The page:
There are few things better than a cold scoop of ice cream on a hot day — with or without rainbow sprinkles. Of course, Americans aren’t the only ones who’ve realized this. Countries around the world embrace the glory of frozen desserts, and have done so for centuries. The history of ice cream around the world is riddled with myths and legends, but most sources say the first frozen milk-based treat came from ancient China in the 7th century. Fast forward to 1600s Italy, which is when sorbet was invented, followed by a “milk-based sorbet.” This is often considered the first real ice cream.
Now that we’ve covered a bit of the backstory, let’s get to the good stuff. Babbel staffers tasted seven frozen desserts and gave their thoughts on the magic of ice cream around the world.
7 Kinds Of Ice Cream From Around The World
1. Mochi Ice Cream — Japan
Mochi is a traditional Japanese food made from pounding cooked sticky rice into a paste and molding it into various shapes. The food dates back to at least the 10th century when it was used in religious ceremonies in Japan, but it likely originated before that in China. Mochi ice cream was invented in the 1980s by wrapping mochi around balls of ice cream, and the delicacy came to the United States in the ‘90s. Its popularity has continued to expand, and you can now find mochi ice cream around the world.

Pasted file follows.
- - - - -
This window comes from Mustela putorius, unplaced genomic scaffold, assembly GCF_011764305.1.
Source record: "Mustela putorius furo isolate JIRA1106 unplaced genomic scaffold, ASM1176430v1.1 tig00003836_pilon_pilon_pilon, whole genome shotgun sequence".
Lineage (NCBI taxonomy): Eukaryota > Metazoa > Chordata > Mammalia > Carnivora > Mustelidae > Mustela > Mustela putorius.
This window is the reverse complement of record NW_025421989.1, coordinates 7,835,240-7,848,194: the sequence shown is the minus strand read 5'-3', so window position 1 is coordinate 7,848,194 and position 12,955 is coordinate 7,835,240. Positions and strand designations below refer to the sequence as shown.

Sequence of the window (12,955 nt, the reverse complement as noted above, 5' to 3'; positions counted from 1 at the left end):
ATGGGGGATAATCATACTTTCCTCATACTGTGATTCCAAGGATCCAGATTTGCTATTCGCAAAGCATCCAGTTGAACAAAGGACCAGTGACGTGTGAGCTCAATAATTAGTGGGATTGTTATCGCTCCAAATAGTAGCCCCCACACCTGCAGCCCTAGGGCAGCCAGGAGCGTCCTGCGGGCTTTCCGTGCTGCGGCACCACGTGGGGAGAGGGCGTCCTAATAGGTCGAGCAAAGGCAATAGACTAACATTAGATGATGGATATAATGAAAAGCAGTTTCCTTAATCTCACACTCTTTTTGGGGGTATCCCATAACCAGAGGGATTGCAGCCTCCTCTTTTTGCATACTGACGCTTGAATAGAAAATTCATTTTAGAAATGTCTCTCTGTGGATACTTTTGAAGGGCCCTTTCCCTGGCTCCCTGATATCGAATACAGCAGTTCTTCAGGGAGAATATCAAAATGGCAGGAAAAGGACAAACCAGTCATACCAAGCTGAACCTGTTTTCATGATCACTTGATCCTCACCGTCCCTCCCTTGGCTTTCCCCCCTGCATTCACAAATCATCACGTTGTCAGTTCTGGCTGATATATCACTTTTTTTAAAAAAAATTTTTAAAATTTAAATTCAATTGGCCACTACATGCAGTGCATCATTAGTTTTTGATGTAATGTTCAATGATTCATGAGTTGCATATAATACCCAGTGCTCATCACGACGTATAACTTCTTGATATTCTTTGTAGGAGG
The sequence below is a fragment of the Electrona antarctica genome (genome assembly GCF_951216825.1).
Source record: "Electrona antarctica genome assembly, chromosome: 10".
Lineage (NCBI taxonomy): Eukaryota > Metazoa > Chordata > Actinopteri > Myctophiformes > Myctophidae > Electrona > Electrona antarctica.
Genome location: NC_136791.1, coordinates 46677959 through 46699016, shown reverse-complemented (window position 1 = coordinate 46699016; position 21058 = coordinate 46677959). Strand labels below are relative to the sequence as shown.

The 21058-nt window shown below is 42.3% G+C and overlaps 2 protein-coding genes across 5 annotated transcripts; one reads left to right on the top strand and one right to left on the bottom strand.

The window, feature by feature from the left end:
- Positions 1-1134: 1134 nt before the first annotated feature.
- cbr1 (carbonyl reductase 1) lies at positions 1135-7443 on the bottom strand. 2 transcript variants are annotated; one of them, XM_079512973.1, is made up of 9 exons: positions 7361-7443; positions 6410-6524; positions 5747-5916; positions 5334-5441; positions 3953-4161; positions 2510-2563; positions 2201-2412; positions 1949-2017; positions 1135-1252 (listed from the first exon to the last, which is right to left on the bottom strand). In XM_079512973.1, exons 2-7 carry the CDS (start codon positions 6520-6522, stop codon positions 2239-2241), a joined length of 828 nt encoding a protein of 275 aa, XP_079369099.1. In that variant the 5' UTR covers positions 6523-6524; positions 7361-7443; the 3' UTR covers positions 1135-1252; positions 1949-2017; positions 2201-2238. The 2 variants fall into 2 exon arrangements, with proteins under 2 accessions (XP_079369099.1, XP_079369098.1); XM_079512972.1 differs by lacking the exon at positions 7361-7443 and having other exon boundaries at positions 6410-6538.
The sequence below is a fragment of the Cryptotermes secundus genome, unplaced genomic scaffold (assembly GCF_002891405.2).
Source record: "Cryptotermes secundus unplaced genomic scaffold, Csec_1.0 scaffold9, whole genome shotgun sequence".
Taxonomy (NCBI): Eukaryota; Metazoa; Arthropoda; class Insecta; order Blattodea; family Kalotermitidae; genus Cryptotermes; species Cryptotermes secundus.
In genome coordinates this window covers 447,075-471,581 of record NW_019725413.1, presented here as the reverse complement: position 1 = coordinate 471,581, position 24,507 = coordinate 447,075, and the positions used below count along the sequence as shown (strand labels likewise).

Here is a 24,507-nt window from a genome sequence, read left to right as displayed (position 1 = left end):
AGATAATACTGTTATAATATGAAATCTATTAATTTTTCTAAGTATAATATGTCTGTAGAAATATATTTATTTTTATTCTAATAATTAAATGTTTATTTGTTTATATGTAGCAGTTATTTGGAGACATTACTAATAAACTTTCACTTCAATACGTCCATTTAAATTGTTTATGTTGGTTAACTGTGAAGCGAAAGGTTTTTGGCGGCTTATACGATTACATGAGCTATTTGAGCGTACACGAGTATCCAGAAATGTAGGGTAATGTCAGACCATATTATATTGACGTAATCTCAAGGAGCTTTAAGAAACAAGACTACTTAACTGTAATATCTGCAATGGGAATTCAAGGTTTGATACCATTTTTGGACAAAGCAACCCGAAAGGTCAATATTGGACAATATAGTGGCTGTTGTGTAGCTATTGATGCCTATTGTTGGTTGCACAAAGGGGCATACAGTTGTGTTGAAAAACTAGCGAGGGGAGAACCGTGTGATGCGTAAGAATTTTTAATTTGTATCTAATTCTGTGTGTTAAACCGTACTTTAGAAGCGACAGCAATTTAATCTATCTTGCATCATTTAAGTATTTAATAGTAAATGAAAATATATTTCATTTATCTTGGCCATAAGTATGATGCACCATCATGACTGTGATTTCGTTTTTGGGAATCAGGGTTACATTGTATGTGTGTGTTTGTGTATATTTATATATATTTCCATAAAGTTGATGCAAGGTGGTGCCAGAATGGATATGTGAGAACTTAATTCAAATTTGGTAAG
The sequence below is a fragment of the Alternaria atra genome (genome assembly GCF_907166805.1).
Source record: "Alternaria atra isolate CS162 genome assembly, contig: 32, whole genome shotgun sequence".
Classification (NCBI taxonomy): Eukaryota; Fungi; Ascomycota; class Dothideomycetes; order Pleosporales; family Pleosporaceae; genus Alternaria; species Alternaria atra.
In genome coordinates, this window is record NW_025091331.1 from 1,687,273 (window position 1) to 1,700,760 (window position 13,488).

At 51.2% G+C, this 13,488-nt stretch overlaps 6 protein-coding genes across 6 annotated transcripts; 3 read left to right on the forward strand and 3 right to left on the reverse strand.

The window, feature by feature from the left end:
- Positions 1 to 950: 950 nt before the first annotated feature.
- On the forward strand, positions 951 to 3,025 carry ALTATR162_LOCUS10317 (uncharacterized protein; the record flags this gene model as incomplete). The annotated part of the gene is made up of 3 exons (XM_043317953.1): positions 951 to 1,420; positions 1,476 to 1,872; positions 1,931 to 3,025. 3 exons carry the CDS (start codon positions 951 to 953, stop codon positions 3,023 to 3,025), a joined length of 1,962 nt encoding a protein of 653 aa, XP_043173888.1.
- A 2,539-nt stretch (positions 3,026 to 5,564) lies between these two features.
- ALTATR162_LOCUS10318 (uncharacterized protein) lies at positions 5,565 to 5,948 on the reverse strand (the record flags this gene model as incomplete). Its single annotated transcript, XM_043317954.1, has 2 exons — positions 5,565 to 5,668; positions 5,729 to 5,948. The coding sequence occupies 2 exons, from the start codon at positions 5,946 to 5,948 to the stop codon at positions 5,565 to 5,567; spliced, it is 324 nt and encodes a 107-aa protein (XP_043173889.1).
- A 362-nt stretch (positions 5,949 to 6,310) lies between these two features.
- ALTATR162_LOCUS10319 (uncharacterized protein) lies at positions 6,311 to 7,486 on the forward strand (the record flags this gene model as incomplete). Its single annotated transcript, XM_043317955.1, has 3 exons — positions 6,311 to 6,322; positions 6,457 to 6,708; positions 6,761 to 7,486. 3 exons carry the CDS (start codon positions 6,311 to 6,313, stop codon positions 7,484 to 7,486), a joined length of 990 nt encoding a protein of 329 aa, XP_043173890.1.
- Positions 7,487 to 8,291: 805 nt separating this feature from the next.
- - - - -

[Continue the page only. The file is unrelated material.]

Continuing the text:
Taste Test: Our designer Ally tried this and said, “Mochi and ice cream are delicious on their own, so this treat is a must-try for lovers of both. The ice cream is wrapped up in a chewy, glutinous rice exterior that makes for mess-free snacking. I had a green tea flavor as well as a classic chocolate flavor. The green tea had a pleasant and bittersweet taste, and the chocolate mochi exterior was much more subtle in flavor than the ice cream interior. Super tasty!”